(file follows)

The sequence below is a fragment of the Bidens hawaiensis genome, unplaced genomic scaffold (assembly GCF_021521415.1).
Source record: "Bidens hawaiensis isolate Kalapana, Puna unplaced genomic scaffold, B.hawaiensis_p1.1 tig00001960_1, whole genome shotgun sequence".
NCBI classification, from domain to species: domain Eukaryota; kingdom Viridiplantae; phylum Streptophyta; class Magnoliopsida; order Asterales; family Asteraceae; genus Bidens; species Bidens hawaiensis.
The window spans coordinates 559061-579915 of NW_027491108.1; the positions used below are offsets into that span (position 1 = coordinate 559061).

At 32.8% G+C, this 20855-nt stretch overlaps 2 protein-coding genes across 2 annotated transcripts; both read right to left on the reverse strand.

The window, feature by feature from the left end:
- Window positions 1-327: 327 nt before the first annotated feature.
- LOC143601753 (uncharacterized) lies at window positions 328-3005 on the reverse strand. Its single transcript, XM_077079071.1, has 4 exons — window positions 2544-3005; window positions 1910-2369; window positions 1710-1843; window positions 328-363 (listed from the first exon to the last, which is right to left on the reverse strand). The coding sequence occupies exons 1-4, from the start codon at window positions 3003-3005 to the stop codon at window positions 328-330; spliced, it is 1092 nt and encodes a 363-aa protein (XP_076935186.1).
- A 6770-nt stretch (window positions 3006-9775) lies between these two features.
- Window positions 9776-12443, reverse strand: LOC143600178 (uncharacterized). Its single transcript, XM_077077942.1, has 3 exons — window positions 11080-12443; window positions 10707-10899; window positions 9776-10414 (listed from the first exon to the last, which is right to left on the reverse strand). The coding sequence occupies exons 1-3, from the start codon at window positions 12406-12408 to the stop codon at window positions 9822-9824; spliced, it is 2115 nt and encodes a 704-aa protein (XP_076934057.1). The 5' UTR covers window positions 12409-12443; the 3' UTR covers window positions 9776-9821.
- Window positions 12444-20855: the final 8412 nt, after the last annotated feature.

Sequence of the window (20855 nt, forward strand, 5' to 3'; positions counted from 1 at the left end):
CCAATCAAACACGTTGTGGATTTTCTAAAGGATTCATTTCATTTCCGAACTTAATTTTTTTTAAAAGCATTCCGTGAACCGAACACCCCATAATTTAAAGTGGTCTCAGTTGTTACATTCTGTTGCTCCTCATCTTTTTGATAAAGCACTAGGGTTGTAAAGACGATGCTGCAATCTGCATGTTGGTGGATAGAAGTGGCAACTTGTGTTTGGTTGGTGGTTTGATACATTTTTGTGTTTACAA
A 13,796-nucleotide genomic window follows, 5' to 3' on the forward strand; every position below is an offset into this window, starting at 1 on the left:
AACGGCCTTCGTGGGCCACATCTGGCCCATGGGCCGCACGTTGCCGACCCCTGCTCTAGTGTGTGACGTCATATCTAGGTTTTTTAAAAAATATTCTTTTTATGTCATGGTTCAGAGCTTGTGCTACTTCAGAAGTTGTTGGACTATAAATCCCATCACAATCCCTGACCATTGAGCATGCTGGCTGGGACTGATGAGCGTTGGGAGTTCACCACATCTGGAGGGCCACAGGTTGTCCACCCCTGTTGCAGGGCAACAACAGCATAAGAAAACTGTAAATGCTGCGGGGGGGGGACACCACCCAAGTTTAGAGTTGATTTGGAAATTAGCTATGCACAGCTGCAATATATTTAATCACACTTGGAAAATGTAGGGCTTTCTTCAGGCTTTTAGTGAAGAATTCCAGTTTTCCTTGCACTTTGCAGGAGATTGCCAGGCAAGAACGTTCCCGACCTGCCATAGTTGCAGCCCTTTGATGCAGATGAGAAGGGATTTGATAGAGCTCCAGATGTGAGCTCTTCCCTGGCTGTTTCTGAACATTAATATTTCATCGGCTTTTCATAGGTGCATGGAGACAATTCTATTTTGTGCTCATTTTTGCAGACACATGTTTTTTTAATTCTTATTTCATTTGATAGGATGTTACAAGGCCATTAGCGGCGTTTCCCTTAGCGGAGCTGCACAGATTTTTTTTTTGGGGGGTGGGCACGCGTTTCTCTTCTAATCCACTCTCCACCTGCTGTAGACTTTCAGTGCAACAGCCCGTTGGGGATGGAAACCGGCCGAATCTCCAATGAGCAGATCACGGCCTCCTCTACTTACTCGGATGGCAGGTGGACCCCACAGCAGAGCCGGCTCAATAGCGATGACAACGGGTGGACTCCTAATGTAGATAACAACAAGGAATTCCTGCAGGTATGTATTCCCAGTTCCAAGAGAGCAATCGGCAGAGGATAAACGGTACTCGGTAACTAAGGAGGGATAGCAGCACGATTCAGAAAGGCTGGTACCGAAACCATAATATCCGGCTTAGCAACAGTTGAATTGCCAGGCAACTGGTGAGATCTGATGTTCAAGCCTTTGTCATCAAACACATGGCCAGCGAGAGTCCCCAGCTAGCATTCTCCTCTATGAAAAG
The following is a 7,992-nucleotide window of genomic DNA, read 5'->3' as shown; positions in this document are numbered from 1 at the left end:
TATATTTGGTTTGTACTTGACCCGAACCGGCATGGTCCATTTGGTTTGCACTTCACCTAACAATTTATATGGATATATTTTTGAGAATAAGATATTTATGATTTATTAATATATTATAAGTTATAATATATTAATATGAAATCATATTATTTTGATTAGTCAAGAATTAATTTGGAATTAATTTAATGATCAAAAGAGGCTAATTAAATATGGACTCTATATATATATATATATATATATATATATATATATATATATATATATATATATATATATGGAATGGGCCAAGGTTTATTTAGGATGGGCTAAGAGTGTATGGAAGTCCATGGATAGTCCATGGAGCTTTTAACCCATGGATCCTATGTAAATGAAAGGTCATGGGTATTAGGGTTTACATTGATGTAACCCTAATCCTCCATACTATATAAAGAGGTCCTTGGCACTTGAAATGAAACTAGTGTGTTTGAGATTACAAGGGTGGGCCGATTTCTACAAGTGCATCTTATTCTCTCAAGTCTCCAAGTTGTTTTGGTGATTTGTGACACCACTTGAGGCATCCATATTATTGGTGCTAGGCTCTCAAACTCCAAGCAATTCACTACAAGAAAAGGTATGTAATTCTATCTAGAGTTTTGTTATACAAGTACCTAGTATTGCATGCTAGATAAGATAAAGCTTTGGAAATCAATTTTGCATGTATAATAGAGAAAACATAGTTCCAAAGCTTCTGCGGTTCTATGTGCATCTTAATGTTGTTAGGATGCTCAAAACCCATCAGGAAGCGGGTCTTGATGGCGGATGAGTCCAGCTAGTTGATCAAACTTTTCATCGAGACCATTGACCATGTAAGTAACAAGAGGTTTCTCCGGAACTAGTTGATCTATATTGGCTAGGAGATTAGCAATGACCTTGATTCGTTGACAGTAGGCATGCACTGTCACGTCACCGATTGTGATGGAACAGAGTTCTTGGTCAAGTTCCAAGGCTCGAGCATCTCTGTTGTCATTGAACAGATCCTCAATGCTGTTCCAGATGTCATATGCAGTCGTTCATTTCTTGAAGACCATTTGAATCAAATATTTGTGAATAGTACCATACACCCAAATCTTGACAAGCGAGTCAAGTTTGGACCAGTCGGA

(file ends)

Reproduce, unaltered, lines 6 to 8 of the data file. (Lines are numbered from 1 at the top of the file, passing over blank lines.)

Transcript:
The window, feature by feature from the left end:
- Window positions 1-327: 327 nt before the first annotated feature.
- LOC143601753 (uncharacterized) lies at window positions 328-3005 on the reverse strand. Its single transcript, XM_077079071.1, has 4 exons — window positions 2544-3005; window positions 1910-2369; window positions 1710-1843; window positions 328-363 (listed from the first exon to the last, which is right to left on the reverse strand). The coding sequence occupies exons 1-4, from the start codon at window positions 3003-3005 to the stop codon at window positions 328-330; spliced, it is 1092 nt and encodes a 363-aa protein (XP_076935186.1).